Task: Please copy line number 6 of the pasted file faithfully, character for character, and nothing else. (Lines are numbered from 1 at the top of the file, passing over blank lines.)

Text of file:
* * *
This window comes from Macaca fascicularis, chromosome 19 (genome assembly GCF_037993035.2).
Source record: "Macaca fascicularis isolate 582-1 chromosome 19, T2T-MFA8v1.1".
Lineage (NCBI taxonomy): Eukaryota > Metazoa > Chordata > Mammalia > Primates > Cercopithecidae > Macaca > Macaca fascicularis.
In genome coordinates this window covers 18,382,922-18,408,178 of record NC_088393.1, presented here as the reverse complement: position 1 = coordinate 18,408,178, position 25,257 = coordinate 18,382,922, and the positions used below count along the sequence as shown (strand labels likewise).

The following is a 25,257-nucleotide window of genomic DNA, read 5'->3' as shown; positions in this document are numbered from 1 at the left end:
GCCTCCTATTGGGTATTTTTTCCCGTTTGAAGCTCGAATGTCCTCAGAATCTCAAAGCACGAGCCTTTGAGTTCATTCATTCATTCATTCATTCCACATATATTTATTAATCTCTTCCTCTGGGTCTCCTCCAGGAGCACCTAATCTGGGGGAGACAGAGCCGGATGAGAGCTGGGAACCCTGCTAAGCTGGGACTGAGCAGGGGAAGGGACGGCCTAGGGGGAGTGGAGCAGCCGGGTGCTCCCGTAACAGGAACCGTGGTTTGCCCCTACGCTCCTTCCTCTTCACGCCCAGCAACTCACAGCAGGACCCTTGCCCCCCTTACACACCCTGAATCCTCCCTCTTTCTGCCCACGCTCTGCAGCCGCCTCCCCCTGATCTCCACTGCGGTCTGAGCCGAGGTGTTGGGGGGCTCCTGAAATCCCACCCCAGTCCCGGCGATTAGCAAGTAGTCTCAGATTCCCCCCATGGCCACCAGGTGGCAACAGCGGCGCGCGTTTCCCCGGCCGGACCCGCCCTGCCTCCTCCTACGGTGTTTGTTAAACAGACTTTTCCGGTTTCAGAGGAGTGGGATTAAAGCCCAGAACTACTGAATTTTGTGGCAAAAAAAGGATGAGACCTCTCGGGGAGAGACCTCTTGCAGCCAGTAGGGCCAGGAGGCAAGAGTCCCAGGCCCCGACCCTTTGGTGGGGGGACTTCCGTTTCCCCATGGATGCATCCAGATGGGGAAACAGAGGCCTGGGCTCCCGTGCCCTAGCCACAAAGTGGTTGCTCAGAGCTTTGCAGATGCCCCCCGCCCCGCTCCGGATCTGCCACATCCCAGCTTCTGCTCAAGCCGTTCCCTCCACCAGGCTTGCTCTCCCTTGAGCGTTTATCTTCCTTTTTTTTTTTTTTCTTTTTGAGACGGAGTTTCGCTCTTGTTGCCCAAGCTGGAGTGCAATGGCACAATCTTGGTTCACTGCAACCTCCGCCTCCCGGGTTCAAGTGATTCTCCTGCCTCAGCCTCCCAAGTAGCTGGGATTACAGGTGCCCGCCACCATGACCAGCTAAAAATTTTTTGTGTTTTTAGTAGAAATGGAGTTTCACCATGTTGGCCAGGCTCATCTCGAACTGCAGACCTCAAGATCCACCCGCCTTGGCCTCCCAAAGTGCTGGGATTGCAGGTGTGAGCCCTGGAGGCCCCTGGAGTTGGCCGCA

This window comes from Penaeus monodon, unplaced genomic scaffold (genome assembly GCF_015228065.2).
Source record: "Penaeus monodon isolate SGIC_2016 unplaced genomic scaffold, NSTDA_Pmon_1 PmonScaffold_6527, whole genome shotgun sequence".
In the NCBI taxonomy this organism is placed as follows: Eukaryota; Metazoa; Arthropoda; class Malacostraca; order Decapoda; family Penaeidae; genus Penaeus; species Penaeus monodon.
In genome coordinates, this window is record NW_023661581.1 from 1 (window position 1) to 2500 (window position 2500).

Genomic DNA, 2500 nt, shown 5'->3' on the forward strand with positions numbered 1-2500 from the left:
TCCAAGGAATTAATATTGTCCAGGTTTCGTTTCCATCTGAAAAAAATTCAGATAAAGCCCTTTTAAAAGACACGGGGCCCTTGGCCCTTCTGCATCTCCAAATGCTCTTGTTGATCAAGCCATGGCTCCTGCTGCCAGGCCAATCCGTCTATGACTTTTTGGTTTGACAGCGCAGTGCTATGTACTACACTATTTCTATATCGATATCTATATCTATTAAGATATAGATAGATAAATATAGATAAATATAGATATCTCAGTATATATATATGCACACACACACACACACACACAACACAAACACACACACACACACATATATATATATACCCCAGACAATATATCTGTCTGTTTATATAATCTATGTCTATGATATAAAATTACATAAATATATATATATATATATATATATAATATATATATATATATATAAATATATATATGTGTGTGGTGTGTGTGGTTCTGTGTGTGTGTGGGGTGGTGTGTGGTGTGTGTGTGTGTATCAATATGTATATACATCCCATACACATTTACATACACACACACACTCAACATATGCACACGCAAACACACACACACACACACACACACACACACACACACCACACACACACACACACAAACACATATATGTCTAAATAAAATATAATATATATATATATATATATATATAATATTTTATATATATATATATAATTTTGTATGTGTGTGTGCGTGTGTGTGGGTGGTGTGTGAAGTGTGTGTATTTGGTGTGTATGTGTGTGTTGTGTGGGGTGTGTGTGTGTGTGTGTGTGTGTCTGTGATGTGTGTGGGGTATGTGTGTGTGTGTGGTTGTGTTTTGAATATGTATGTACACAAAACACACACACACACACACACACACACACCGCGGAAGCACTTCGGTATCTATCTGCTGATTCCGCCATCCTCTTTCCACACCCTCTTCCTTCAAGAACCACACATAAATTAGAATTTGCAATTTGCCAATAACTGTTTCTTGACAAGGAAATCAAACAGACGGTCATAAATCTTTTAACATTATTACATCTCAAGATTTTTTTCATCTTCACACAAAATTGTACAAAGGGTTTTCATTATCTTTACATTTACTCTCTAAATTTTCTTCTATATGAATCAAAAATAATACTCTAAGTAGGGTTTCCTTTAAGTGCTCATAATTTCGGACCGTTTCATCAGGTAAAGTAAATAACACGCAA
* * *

GCCTCCTATTGGGTATTTTTTCCCGTTTGAAGCTCGAATGTCCTCAGAATCTCAAAGCACGAGCCTTTGAGTTCATTCATTCATTCATTCATTCCACATATATTTATTAATCTCTTCCTCTGGGTCTCCTCCAGGAGCACCTAATCTGGGGGAGACAGAGCCGGATGAGAGCTGGGAACCCTGCTAAGCTGGGACTGAGCAGGGGAAGGGACGGCCTAGGGGGAGTGGAGCAGCCGGGTGCTCCCGTAACAGGAACCGTGGTTTGCCCCTACGCTCCTTCCTCTTCACGCCCAGCAACTCACAGCAGGACCCTTGCCCCCCTTACACACCCTGAATCCTCCCTCTTTCTGCCCACGCTCTGCAGCCGCCTCCCCCTGATCTCCACTGCGGTCTGAGCCGAGGTGTTGGGGGGCTCCTGAAATCCCACCCCAGTCCCGGCGATTAGCAAGTAGTCTCAGATTCCCCCCATGGCCACCAGGTGGCAACAGCGGCGCGCGTTTCCCCGGCCGGACCCGCCCTGCCTCCTCCTACGGTGTTTGTTAAACAGACTTTTCCGGTTTCAGAGGAGTGGGATTAAAGCCCAGAACTACTGAATTTTGTGGCAAAAAAAGGATGAGACCTCTCGGGGAGAGACCTCTTGCAGCCAGTAGGGCCAGGAGGCAAGAGTCCCAGGCCCCGACCCTTTGGTGGGGGGACTTCCGTTTCCCCATGGATGCATCCAGATGGGGAAACAGAGGCCTGGGCTCCCGTGCCCTAGCCACAAAGTGGTTGCTCAGAGCTTTGCAGATGCCCCCCGCCCCGCTCCGGATCTGCCACATCCCAGCTTCTGCTCAAGCCGTTCCCTCCACCAGGCTTGCTCTCCCTTGAGCGTTTATCTTCCTTTTTTTTTTTTTTCTTTTTGAGACGGAGTTTCGCTCTTGTTGCCCAAGCTGGAGTGCAATGGCACAATCTTGGTTCACTGCAACCTCCGCCTCCCGGGTTCAAGTGATTCTCCTGCCTCAGCCTCCCAAGTAGCTGGGATTACAGGTGCCCGCCACCATGACCAGCTAAAAATTTTTTGTGTTTTTAGTAGAAATGGAGTTTCACCATGTTGGCCAGGCTCATCTCGAACTGCAGACCTCAAGATCCACCCGCCTTGGCCTCCCAAAGTGCTGGGATTGCAGGTGTGAGCCCTGGAGGCCCCTGGAGTTGGCCGCA